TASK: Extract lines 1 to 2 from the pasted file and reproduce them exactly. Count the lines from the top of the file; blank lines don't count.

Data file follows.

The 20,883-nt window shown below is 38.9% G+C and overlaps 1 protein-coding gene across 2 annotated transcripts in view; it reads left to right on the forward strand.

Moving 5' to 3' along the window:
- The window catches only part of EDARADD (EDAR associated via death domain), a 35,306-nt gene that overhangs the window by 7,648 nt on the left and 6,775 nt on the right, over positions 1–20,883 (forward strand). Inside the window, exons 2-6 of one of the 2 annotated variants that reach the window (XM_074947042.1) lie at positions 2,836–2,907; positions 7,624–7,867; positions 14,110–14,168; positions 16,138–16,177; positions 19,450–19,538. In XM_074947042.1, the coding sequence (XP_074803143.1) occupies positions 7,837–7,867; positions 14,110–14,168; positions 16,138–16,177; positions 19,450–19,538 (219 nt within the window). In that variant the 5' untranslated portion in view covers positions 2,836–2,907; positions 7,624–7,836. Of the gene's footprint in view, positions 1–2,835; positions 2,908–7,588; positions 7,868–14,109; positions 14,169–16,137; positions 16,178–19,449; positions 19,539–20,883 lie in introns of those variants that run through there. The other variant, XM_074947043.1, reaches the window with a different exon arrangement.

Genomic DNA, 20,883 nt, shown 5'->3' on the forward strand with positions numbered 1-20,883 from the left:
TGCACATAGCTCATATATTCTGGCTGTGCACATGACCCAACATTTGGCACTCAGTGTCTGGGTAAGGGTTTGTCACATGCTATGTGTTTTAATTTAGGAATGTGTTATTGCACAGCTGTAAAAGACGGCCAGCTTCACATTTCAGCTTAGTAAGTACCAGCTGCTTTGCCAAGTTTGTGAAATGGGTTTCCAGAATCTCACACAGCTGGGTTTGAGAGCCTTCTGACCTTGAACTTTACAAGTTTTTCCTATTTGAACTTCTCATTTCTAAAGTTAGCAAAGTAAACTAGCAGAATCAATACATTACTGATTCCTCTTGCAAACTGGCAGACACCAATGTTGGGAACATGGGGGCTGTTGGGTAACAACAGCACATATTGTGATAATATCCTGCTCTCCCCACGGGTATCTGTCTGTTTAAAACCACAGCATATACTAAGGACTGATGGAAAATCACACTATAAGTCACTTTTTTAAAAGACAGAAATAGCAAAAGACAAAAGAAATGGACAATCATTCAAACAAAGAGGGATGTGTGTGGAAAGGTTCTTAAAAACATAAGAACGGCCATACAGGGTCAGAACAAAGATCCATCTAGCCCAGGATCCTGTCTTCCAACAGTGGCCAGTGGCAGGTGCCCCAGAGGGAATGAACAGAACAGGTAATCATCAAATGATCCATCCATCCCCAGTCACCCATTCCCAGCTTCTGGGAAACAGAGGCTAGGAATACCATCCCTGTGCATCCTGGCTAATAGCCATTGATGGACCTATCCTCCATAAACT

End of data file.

The 20,883-nt window shown below is 38.9% G+C and overlaps 1 protein-coding gene across 2 annotated transcripts in view; it reads left to right on the forward strand.

Moving 5' to 3' along the window: